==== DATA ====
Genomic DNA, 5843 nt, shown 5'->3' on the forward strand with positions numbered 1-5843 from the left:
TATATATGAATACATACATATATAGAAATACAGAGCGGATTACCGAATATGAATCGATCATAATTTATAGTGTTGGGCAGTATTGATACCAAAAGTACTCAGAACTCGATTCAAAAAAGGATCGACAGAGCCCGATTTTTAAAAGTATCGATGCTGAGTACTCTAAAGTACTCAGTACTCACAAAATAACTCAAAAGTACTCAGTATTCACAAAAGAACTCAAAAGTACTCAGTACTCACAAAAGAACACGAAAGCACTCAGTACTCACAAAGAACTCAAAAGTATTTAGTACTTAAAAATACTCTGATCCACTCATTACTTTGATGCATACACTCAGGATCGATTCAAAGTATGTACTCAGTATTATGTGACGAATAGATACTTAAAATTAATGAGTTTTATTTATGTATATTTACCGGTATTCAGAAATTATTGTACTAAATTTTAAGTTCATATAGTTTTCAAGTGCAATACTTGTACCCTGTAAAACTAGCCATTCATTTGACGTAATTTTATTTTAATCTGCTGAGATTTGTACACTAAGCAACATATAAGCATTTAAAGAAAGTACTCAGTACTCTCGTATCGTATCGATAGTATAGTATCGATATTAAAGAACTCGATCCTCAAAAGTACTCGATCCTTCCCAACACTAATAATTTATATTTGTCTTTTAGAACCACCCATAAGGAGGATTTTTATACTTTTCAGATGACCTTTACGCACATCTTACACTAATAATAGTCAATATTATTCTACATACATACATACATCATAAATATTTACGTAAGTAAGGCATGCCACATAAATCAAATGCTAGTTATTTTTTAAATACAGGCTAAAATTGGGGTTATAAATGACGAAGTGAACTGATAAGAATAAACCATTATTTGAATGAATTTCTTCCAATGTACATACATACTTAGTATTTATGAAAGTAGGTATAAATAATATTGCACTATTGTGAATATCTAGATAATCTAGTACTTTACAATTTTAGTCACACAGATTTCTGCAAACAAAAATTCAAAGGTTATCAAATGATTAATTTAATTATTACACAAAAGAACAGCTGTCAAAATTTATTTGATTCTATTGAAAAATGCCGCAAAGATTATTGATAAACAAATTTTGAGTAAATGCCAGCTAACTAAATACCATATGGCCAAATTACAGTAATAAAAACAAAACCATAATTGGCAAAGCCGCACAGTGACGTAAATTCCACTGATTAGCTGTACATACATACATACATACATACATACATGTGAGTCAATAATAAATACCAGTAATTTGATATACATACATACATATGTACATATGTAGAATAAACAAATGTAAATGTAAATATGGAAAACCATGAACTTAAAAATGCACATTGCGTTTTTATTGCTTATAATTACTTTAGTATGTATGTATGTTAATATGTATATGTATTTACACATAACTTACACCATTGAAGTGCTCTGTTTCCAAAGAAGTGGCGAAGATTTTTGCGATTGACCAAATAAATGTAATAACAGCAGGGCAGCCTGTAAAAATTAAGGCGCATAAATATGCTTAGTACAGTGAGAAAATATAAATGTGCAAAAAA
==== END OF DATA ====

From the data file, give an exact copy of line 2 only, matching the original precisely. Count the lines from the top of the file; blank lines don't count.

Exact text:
TATATATGAATACATACATATATAGAAATACAGAGCGGATTACCGAATATGAATCGATCATAATTTATAGTGTTGGGCAGTATTGATACCAAAAGTACTCAGAACTCGATTCAAAAAAGGATCGACAGAGCCCGATTTTTAAAAGTATCGATGCTGAGTACTCTAAAGTACTCAGTACTCACAAAATAACTCAAAAGTACTCAGTATTCACAAAAGAACTCAAAAGTACTCAGTACTCACAAAAGAACACGAAAGCACTCAGTACTCACAAAGAACTCAAAAGTATTTAGTACTTAAAAATACTCTGATCCACTCATTACTTTGATGCATACACTCAGGATCGATTCAAAGTATGTACTCAGTATTATGTGACGAATAGATACTTAAAATTAATGAGTTTTATTTATGTATATTTACCGGTATTCAGAAATTATTGTACTAAATTTTAAGTTCATATAGTTTTCAAGTGCAATACTTGTACCCTGTAAAACTAGCCATTCATTTGACGTAATTTTATTTTAATCTGCTGAGATTTGTACACTAAGCAACATATAAGCATTTAAAGAAAGTACTCAGTACTCTCGTATCGTATCGATAGTATAGTATCGATATTAAAGAACTCGATCCTCAAAAGTACTCGATCCTTCCCAACACTAATAATTTATATTTGTCTTTTAGAACCACCCATAAGGAGGATTTTTATACTTTTCAGATGACCTTTACGCACATCTTACACTAATAATAGTCAATATTATTCTACATACATACATACATCATAAATATTTACGTAAGTAAGGCATGCCACATAAATCAAATGCTAGTTATTTTTTAAATACAGGCTAAAATTGGGGTTATAAATGACGAAGTGAACTGATAAGAATAAACCATTATTTGAATGAATTTCTTCCAATGTACATACATACTTAGTATTTATGAAAGTAGGTATAAATAATATTGCACTATTGTGAATATCTAGATAATCTAGTACTTTACAATTTTAGTCACACAGATTTCTGCAAACAAAAATTCAAAGGTTATCAAATGATTAATTTAATTATTACACAAAAGAACAGCTGTCAAAATTTATTTGATTCTATTGAAAAATGCCGCAAAGATTATTGATAAACAAATTTTGAGTAAATGCCAGCTAACTAAATACCATATGGCCAAATTACAGTAATAAAAACAAAACCATAATTGGCAAAGCCGCACAGTGACGTAAATTCCACTGATTAGCTGTACATACATACATACATACATACATACATGTGAGTCAATAATAAATACCAGTAATTTGATATACATACATACATATGTACATATGTAGAATAAACAAATGTAAATGTAAATATGGAAAACCATGAACTTAAAAATGCACATTGCGTTTTTATTGCTTATAATTACTTTAGTATGTATGTATGTTAATATGTATATGTATTTACACATAACTTACACCATTGAAGTGCTCTGTTTCCAAAGAAGTGGCGAAGATTTTTGCGATTGACCAAATAAATGTAATAACAGCAGGGCAGCCTGTAAAAATTAAGGCGCATAAATATGCTTAGTACAGTGAGAAAATATAAATGTGCAAAAAA